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  12. Dwight Ward

    Dwight Ward Veteran Member
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    Alan, you seem to know much more than I do about these things. Now you've made me have to find out what in the heck an edison/exide battery is. Shame on you for giving an old man more work to do.
    :(

    Just kidding. I still like learning new things.:)
     
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  13. Alan Sidlo

    Alan Sidlo Very Well-Known Member
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    it was weird that the topic came up just as i was putting 2 'n 2 together... all with your guys help along the way!
     
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    Last edited: Dec 11, 2022
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  14. Dwight Ward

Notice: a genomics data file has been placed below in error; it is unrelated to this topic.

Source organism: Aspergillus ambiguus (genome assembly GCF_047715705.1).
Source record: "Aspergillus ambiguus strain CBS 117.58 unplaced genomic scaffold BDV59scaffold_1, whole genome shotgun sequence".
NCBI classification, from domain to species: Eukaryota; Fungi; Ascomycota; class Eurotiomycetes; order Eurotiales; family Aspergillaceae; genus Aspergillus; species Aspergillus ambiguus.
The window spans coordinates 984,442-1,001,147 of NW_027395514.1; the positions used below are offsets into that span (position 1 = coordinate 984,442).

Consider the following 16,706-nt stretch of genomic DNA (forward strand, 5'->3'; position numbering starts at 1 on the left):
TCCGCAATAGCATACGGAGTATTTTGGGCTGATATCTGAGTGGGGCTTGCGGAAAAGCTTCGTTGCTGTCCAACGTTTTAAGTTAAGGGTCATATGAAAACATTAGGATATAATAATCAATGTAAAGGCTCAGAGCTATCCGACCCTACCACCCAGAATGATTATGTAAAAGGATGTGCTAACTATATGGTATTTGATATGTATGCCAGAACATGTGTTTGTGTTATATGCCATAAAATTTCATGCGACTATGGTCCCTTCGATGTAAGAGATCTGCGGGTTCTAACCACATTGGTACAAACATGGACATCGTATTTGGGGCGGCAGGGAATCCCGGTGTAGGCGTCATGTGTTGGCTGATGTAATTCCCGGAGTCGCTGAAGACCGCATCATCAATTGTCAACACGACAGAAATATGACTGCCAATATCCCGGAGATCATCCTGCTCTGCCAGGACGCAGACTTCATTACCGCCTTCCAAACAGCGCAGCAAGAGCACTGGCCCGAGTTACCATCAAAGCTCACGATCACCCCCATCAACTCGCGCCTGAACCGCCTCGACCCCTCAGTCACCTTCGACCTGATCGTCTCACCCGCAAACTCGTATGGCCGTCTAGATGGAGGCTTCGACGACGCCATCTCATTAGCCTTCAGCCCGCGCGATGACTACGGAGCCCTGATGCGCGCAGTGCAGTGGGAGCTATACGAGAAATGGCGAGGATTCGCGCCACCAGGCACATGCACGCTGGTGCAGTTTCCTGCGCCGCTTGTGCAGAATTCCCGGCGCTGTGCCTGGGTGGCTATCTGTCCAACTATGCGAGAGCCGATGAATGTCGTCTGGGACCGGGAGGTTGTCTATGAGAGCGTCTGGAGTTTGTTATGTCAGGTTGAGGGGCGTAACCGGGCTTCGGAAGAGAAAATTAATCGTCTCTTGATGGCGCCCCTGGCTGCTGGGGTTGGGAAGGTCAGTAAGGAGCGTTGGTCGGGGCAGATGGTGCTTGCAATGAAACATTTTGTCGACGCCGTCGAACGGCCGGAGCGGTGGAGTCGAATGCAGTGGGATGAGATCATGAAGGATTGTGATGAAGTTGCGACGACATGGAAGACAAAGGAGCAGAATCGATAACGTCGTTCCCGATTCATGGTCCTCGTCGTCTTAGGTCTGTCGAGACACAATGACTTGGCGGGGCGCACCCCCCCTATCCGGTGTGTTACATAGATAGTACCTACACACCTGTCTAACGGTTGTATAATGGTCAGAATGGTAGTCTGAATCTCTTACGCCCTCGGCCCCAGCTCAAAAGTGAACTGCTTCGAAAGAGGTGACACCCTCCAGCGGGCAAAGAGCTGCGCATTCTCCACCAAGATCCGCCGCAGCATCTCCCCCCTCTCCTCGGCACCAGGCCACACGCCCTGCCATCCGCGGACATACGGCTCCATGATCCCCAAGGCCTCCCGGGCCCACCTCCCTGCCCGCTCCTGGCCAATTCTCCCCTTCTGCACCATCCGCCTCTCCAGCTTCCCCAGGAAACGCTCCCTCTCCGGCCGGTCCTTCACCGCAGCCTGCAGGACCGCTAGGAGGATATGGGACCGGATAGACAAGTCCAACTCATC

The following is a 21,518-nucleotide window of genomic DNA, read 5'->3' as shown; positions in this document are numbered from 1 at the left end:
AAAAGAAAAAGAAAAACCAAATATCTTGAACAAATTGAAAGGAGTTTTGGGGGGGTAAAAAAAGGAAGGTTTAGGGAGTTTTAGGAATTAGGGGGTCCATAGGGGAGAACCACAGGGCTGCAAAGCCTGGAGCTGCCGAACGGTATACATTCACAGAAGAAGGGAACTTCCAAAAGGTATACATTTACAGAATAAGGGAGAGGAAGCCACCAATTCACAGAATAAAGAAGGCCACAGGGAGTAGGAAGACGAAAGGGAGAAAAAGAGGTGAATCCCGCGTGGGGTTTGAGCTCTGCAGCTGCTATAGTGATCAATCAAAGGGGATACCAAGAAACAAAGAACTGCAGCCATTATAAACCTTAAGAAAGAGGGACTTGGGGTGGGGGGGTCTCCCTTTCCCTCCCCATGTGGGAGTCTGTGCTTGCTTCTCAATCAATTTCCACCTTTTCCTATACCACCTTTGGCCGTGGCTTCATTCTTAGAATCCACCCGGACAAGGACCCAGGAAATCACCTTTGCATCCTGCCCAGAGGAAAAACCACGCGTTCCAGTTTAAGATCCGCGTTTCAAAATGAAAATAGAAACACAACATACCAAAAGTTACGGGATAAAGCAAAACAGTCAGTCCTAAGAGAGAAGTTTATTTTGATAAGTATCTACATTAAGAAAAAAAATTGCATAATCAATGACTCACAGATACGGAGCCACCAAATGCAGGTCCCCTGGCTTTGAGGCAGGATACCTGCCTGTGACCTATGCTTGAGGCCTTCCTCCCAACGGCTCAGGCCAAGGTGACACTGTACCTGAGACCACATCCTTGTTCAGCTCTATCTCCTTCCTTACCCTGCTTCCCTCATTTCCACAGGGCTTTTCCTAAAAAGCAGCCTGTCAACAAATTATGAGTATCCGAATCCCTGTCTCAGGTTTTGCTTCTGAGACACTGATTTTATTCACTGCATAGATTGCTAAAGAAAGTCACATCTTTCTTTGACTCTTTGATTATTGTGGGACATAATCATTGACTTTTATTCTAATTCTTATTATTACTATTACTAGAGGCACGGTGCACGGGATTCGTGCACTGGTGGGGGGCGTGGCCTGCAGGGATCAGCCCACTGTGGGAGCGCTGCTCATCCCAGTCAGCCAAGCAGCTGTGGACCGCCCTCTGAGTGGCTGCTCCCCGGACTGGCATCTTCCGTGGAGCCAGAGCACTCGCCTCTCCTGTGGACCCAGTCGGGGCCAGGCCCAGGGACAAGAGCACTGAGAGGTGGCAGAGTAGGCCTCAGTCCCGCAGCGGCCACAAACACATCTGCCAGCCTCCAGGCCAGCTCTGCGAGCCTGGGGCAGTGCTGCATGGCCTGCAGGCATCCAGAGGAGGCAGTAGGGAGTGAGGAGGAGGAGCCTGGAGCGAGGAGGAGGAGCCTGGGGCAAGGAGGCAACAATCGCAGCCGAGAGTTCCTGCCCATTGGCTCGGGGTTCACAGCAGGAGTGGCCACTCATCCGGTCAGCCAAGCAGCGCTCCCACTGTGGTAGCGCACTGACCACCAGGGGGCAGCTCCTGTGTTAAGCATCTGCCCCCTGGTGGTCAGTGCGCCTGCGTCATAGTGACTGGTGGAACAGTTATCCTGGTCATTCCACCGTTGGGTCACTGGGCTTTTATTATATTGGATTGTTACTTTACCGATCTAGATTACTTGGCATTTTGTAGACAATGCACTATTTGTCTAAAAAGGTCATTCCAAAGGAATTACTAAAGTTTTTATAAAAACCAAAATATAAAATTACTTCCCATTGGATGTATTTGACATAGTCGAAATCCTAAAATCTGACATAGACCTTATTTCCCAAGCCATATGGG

Dwight Ward Veteran Member
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    ... from Wikipedia. This is getting interesting. There is a lot of history to follow in this area where one topic leads to another. Nickel-Iron batteries have been around a long time.

    The Electric Storage Battery Company entered the dry-cell battery industry in 1957 when it acquired the Ray-O-Vac Company, the then second-largest producer of dry-cell batteries in the US.[21]

    [​IMG]

    London Transport RT Bus with 1950/60s period Exide Advertisements
    NASA used solar-charged, nickel-zinc Exide batteries on all of the Apollo program missions.[22]

    In 1967 The Electric Storage Battery Company was merged into ESB Incorporated.[23] From 1974 through 1978 ESB Inc. became Inco Electroenergy Corporation as the result of the first hostile takeover in the US.[24][25][26] In 1983 Inco sold their Exide Corporation unit to the First Chicago Investment Corporation and principals of the Spectrum Group.[27][28]

    In 1972, ESB Inc. acquired the Edison Storage Battery Company, which had developed a practical nickel-iron battery in 1901. The production of this type of battery was subsequently discontinued in 1975.[29]
     
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  15. John Brunner

    John Brunner Senior Staff
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    Not to mention the smaller storage space.

    Regarding dry cells...I recall these from when I was a kid.

    [​IMG]